"Also unique is the way our instancing system shows itself in OpenGL," he adds. "The common thread is that all these features give interactive abilities to the artist so they don't have to delay their creative decisions. The more tools they have up front, the more options they can play with, and the more they can experiment with creatively. That's the overall goal of our direction."

In response to user requests, NewTek also created a way to work better with Pixologic's GoZ ZBrush workflow. "It's functional in a unique way," says Powers. "The user is able to sculpture morph targets with the push of a button. When you've sent the objects back to LightWave, also with the push of a button, it automatically sets up the nodes for rendering, so you don't have to figure it out. I'm a ZBrush user and was on their beta team and love that workflow. Now, with LightWave 11, you push the button and you're automatically in ZBrush. You no longer have to set up things manually."

Import and export model and texture data to Pixologic ZBrush software with GoZ™ technology. Please click on image above for larger view

Thornton - who now consults with numerous SyFy cable network productions - notes that, in the early days, the Amiga-based NewTek LightWave was a much more accessible tool than other 3D software packages that not only were more expensive but also ran on much more pricey SGI platforms. For those same reasons of accessibility and cost effectiveness, NewTek LightWave 11 is still a tool of choice by many productions at SyFy.

"They like it because it's a one-stop shop," he says. "These cable shows are so controlled in the amount of money they can spend, they have to do the effects cheaply. A bigger visual effects house might be using Maya and Renderman, but Renderman is very expensive. And for every guy lighting, you need two guys writing shaders to get any level of speed. You can't really do a Maya-Renderman pipeline unless you have a big VFX facility. LightWave 11 allows these productions to do everything, from modeling to rendering."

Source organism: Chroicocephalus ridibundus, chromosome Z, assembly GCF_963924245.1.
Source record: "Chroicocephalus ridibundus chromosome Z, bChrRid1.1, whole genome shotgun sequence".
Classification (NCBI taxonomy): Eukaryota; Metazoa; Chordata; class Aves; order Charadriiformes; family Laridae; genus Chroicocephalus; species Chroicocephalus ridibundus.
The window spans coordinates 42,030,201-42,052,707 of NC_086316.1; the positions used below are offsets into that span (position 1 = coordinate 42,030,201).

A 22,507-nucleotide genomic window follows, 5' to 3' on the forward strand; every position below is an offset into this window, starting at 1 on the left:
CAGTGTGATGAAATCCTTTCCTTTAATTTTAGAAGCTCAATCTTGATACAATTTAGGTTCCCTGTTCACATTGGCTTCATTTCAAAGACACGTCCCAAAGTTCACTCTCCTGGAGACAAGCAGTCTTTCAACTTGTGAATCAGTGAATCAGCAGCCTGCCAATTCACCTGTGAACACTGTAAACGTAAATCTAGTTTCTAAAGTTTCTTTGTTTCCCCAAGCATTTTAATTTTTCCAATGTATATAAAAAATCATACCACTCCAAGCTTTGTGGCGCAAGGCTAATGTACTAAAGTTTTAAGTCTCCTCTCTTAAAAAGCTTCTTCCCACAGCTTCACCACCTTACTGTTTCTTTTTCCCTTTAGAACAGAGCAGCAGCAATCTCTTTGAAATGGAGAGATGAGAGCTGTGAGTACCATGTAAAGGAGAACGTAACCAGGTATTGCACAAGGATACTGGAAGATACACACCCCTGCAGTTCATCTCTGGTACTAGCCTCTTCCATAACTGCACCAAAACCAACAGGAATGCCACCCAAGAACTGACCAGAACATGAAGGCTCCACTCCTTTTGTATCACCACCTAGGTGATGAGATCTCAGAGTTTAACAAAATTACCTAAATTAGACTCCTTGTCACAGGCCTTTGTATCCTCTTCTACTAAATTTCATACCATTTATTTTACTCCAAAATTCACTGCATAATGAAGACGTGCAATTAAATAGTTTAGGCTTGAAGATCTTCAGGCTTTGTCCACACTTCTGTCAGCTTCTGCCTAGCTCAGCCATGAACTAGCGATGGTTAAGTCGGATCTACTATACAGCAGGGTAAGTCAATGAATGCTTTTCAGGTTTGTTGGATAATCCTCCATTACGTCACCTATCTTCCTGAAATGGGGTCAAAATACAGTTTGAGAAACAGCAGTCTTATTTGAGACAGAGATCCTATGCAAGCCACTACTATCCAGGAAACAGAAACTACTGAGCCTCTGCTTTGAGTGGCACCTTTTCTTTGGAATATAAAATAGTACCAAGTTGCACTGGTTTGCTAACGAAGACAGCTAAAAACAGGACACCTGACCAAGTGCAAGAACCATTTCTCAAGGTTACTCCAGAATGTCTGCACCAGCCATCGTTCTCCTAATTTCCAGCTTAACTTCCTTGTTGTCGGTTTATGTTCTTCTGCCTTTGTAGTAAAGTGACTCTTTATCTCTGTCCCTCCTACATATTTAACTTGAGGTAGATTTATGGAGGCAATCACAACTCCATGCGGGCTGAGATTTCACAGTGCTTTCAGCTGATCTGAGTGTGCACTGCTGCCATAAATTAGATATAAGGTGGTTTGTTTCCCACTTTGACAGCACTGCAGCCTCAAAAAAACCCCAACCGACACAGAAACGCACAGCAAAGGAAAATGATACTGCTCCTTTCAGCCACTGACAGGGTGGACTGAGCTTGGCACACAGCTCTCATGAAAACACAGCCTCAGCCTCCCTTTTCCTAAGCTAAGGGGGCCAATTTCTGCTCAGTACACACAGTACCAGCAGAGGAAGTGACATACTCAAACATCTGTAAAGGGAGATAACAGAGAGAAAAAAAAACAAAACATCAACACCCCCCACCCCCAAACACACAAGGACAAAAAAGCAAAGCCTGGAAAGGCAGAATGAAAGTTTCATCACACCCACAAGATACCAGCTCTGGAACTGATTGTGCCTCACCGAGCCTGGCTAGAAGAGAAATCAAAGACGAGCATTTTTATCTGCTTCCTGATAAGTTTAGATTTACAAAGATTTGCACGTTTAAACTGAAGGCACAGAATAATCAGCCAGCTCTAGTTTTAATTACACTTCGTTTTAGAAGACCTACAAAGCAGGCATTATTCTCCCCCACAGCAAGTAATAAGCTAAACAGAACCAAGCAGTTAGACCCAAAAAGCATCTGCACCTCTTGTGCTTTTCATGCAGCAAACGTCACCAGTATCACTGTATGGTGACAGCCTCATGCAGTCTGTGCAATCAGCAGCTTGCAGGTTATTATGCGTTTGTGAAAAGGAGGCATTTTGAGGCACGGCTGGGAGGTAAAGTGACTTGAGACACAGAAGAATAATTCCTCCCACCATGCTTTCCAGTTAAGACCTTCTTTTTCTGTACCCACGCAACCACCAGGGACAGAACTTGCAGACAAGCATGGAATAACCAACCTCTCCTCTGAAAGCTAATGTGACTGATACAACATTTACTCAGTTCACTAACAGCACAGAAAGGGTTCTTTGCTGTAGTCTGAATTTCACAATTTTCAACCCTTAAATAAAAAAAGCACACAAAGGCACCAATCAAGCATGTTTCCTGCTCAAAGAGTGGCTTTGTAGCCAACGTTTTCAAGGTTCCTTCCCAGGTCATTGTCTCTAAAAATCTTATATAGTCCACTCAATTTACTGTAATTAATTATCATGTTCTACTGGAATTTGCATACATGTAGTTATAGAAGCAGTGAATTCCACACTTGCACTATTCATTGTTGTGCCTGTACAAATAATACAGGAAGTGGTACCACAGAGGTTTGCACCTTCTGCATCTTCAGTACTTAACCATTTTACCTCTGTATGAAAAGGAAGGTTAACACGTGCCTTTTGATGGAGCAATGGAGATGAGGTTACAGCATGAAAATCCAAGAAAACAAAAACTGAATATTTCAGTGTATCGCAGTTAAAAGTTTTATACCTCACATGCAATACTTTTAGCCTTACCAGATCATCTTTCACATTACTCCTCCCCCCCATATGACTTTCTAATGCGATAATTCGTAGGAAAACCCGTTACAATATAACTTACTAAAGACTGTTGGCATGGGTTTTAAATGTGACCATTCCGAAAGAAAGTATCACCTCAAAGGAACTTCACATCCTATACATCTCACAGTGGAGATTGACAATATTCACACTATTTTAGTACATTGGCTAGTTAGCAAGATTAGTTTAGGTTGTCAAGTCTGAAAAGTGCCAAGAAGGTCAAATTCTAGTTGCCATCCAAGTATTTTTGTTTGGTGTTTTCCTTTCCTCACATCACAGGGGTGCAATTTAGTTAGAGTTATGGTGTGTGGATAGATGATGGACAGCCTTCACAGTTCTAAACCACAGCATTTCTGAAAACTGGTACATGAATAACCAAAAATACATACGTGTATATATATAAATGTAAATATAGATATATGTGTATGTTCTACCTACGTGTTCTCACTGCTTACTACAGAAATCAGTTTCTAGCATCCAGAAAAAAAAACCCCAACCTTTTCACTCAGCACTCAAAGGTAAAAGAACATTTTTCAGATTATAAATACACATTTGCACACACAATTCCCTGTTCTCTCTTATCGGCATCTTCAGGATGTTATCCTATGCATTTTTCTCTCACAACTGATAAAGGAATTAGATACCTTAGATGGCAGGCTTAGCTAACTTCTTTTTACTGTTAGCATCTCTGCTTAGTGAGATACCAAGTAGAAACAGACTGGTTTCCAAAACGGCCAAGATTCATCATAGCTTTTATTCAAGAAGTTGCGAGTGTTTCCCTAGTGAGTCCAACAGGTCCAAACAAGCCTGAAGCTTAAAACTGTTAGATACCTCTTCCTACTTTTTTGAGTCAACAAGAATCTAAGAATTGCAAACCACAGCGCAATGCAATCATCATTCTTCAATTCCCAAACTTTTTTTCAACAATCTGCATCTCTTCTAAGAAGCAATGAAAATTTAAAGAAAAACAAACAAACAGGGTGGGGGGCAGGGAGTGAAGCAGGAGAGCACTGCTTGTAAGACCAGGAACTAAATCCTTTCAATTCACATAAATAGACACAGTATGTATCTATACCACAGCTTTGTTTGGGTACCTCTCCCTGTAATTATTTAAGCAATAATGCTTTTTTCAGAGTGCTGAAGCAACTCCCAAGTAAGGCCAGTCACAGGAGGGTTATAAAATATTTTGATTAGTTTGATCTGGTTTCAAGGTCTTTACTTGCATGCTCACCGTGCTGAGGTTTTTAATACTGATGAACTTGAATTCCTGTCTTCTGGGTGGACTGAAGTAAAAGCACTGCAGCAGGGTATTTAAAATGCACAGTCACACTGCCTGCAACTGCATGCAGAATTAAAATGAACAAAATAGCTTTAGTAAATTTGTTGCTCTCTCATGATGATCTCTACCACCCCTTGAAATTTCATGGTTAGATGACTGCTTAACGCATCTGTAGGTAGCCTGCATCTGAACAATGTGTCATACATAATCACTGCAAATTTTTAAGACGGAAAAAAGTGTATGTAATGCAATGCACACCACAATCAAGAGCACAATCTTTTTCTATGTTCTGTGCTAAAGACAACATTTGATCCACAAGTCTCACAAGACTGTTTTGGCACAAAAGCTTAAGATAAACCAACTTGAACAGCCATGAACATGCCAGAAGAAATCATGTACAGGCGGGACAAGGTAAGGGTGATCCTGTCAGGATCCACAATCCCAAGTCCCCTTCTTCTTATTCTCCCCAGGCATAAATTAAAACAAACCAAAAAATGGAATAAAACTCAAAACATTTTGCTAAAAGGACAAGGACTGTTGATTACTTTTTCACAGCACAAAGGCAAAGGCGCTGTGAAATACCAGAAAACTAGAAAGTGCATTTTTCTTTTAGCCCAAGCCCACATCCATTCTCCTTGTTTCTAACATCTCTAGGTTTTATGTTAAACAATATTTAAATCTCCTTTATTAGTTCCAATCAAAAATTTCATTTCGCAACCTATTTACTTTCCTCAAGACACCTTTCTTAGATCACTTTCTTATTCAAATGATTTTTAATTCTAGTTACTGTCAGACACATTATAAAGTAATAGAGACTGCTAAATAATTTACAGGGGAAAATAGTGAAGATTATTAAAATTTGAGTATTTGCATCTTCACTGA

Flocking: Animate realistic motion of grouped objects such as such as birds, fish, insects, animals, aircraft, spaceships, and more, using a new motion modifier. Please click on image above for larger view

Powers agrees that NewTek LightWave 11 opens up the possibility of a new kind of pipeline. "There's been a story that every visual effects facility needs to replicate the same studio pipeline as an ILM or WETA, which are extremely complex, based on Maya and an external renderer which requires Technical Directors and shader writers," he says. "But most companies are four people or less and don't have the resources to do all of that."

FiberFX. Please click on image above for larger view

"LightWave has a proven track record where TV productions have set up pipelines using nothing but LightWave," he adds. "If you look at the trajectory that everyone is moving in - with increasingly difficult schedules and budgets - it's into the landscape that LightWave has been in for 20 years. The Star Trek series, Terra Nova...if you're doing that type of work and not considering LightWave it is, in my opinion, a mistake."

Powers has a real point. As visual effects become ubiquitous, it's clear that the limited the limited budgets of the TV shows and indie films using them require similarly budgeted visual effects. There simply aren't enough blockbuster VFX movies to support too many large visual effects houses, and several mid-sized visual effects facilities have closed their doors in recent years. Staying alive in tough times requires talent, ingenuity and cost cutting. NewTek Lightwave 11 might not be the solution for every smaller visual effects facility but, as Powers suggests, for any facility looking to offer more for less, a package that offers modeling-to-rendering in a single program is worth a serious look.